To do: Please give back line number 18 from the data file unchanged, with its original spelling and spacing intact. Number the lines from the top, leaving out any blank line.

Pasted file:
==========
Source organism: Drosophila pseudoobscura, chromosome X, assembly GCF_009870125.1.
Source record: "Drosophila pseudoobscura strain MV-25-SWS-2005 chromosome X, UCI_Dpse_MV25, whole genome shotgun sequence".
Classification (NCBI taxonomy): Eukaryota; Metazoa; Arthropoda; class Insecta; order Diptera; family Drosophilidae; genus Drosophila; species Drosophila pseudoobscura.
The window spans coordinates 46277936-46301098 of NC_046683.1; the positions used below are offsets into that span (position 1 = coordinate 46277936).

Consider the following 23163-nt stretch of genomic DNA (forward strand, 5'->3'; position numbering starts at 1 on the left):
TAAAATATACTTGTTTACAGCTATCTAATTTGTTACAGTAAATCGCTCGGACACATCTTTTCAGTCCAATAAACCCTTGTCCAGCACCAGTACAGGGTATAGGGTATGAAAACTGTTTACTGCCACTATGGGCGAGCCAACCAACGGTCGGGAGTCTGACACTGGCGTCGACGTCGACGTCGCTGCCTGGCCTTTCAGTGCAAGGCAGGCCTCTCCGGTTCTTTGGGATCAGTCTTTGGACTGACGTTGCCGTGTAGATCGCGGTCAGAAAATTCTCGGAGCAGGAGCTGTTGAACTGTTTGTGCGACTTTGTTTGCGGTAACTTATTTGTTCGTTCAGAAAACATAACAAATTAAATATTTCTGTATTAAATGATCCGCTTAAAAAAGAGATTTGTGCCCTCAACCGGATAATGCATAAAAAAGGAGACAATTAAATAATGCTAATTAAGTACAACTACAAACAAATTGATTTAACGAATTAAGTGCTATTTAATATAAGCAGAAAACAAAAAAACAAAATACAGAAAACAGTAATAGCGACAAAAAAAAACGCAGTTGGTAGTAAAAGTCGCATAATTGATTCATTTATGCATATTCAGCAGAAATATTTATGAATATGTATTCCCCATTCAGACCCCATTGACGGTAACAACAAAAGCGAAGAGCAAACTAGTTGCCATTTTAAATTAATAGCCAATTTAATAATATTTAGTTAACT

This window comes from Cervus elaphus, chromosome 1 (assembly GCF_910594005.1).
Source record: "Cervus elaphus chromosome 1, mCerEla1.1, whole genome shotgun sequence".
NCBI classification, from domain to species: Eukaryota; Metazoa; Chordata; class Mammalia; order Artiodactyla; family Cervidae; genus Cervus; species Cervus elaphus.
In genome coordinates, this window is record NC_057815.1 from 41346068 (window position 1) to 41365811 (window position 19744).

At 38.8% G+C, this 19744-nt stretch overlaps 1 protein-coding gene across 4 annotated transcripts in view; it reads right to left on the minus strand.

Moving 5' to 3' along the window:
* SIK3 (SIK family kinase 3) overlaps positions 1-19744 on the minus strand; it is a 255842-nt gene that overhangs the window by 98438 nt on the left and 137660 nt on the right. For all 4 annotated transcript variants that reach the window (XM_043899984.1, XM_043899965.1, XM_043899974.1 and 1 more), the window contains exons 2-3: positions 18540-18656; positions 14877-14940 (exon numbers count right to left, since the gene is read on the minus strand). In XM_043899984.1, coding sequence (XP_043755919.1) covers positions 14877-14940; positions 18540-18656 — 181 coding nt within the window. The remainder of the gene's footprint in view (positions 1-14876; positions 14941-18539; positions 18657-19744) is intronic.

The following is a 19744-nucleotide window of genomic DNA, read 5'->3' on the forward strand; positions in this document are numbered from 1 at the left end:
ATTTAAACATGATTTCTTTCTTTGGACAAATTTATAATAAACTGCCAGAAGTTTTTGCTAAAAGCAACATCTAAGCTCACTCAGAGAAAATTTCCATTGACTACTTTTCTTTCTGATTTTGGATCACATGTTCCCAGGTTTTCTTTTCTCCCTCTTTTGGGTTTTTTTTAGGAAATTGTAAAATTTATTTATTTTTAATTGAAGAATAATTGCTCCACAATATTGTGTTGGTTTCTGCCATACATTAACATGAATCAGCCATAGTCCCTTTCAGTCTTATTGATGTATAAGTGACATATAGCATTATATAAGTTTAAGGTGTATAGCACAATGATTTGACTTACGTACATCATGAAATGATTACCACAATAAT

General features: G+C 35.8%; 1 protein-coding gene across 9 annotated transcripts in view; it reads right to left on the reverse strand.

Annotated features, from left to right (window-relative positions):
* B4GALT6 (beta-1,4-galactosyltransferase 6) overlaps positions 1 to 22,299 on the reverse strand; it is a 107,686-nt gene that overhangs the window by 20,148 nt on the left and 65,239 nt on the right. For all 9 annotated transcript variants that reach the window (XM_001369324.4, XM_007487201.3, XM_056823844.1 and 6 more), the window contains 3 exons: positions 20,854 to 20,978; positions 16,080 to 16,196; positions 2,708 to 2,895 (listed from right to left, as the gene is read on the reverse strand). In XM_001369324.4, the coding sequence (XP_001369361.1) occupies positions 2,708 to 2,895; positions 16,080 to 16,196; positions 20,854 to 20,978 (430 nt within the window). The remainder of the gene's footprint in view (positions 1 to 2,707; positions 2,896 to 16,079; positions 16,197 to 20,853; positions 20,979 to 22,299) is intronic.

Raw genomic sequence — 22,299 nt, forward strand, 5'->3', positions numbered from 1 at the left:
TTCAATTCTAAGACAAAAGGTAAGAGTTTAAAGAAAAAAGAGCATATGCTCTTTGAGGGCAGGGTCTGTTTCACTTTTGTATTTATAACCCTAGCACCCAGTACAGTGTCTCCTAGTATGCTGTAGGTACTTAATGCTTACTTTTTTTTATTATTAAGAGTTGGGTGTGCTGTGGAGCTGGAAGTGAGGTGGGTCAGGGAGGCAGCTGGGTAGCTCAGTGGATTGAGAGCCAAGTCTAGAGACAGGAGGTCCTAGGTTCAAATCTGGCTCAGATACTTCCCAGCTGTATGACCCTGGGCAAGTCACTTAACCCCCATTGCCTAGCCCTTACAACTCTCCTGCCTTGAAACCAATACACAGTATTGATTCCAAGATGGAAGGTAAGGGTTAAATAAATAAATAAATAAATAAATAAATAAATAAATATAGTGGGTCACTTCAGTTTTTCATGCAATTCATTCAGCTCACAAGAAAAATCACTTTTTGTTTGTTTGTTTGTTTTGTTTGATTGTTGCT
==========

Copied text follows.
* B4GALT6 (beta-1,4-galactosyltransferase 6) overlaps positions 1 to 22,299 on the reverse strand; it is a 107,686-nt gene that overhangs the window by 20,148 nt on the left and 65,239 nt on the right. For all 9 annotated transcript variants that reach the window (XM_001369324.4, XM_007487201.3, XM_056823844.1 and 6 more), the window contains 3 exons: positions 20,854 to 20,978; positions 16,080 to 16,196; positions 2,708 to 2,895 (listed from right to left, as the gene is read on the reverse strand). In XM_001369324.4, the coding sequence (XP_001369361.1) occupies positions 2,708 to 2,895; positions 16,080 to 16,196; positions 20,854 to 20,978 (430 nt within the window). The remainder of the gene's footprint in view (positions 1 to 2,707; positions 2,896 to 16,079; positions 16,197 to 20,853; positions 20,979 to 22,299) is intronic.